Select Committee on Transport, Local Government and the Regions Appendices to the Minutes of Evidence

Memorandum by London Underground Limited (LU 11)


  This Memorandum is London Underground's formal response to the inquiry into London Underground and the Public Private Partnership currently being carried out by the Transport Sub-Committee.

  This document provides an update on evidence presented to the former Transport sub-committee of the Environment, Transport and Regional Affairs Committee between 1998 and 2000 and it provides a specific response to the questions posed by the Sub-Committee in its Press notice of 25 September 2001.


    —  Government policy on the future funding of London Underground was set out in the Labour Party manifesto of 1997 and took shape in plans announced by DETR during March 1998.

    —  The PPP involves creating three infrastructure companies "Infracos" to maintain, upgrade and replace track, signalling, trains, stations and other engineering assets. Train and station operations, signalling control and safety management, remain with LUL in the public sector.

    —  Following a market consultation exercise, LUL began the formal competition for the PPP contracts, which involved identifying potential bidders; shortlisting and selecting preferred bidders for the three Infraco contracts.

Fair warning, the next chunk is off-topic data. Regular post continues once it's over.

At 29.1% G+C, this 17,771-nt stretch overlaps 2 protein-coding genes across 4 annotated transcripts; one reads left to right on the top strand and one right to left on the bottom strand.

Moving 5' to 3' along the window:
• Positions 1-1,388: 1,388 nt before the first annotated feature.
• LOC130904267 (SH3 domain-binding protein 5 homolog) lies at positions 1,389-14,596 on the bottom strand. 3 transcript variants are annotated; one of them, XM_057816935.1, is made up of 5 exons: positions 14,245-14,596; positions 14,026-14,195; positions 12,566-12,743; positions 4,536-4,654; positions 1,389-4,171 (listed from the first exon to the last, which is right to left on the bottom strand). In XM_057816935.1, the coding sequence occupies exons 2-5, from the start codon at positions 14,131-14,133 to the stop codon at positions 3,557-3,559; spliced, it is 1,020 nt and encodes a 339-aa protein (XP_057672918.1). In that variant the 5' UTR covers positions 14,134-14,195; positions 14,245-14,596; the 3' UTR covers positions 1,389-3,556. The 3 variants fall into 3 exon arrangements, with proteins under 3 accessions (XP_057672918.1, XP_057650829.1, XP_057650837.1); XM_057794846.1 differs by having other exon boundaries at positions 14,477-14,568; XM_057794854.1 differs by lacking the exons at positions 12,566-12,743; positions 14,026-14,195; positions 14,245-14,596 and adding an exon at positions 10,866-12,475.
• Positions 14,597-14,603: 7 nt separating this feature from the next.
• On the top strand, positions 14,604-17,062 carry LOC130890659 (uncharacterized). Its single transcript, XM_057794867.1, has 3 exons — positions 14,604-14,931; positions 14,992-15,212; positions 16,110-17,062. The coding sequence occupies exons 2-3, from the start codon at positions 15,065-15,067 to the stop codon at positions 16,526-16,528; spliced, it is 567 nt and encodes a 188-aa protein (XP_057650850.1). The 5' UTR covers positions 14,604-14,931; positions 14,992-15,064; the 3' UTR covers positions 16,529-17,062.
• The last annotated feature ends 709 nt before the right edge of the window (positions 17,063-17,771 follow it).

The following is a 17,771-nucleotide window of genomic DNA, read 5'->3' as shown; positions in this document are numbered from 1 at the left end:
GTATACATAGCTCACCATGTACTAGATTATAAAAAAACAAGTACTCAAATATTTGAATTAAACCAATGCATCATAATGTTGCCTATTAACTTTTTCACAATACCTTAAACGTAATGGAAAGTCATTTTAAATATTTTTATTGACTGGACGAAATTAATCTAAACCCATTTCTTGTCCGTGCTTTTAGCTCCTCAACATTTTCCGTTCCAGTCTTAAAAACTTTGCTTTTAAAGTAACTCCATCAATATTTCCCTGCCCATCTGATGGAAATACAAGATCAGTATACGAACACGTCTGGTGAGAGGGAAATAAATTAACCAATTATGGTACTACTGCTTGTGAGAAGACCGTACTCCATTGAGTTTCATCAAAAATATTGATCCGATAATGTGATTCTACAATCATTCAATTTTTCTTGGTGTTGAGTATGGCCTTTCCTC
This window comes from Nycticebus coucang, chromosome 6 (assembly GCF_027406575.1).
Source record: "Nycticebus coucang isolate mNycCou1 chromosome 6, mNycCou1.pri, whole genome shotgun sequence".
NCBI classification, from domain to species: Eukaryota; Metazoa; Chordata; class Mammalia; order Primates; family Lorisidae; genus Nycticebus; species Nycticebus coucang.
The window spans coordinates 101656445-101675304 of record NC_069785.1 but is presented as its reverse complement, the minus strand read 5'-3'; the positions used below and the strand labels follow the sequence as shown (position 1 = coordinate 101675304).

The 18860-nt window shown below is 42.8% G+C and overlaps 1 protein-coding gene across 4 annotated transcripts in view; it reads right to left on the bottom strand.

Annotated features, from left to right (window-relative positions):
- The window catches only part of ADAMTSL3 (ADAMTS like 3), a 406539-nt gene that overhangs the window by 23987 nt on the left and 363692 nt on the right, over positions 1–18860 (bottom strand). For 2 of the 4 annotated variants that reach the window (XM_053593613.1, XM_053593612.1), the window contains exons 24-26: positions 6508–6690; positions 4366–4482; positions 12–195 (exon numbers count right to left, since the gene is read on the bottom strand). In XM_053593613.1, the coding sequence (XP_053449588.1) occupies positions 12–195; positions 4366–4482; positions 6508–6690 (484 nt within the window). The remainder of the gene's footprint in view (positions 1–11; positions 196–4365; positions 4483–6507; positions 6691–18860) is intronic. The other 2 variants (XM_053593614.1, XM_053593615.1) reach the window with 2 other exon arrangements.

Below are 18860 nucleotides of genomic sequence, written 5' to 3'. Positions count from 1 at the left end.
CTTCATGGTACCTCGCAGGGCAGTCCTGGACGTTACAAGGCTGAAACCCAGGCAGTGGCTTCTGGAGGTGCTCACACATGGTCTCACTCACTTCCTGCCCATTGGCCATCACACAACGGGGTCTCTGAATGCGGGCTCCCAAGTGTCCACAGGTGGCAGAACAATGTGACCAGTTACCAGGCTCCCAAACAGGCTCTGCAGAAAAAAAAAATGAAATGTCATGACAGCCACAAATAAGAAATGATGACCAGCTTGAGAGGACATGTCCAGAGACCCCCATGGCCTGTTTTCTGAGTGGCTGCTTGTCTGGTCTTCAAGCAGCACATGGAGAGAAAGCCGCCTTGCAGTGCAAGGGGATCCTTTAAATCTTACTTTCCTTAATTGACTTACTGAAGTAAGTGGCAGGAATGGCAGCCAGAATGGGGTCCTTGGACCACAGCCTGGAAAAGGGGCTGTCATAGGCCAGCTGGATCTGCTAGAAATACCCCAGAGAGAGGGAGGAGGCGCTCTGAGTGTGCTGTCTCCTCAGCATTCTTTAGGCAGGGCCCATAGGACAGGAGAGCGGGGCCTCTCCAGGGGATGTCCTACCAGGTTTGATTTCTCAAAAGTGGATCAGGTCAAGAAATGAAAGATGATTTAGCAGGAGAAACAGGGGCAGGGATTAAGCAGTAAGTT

—  Preferred bidders for two of the three Infracos—those covering the Bakerloo, Central and Victoria Lines (Infraco BCV) and Jubilee, Northern and Piccadilly Lines (Infraco JNP) were selected by the Board of London Regional Transport on 2 May 2001.

    —  This Board then selected a preferred bidder for the Sub Surface Lines (District, Circle, Hammersmith and City and Metropolitan Lines) on 19 September 2001.

    —  Commercial discussions with the preferred bidders are currently progressing to finalise the PPP contracts. We expect to be in a position to sign the contracts in the current financial year.

    —  The PPP will not proceed unless and until two critical outstanding tests are met concerning safety and value for money. These tests are detailed later in this memorandum.


1.   Under what conditions should the government sign PPP contracts?

  1.1  Comment on the desirability of an independent audit prior to signing to ensure value for money.

  HM Government will not sign the PPP contracts. The contracts will be between London Underground Limited and the private sector bidders.

  The Government has consistently made clear its position that PPP would not proceed unless it was shown to be value for money—a position endorsed by LRT/LUL. The process for assessing value for money is as follows:—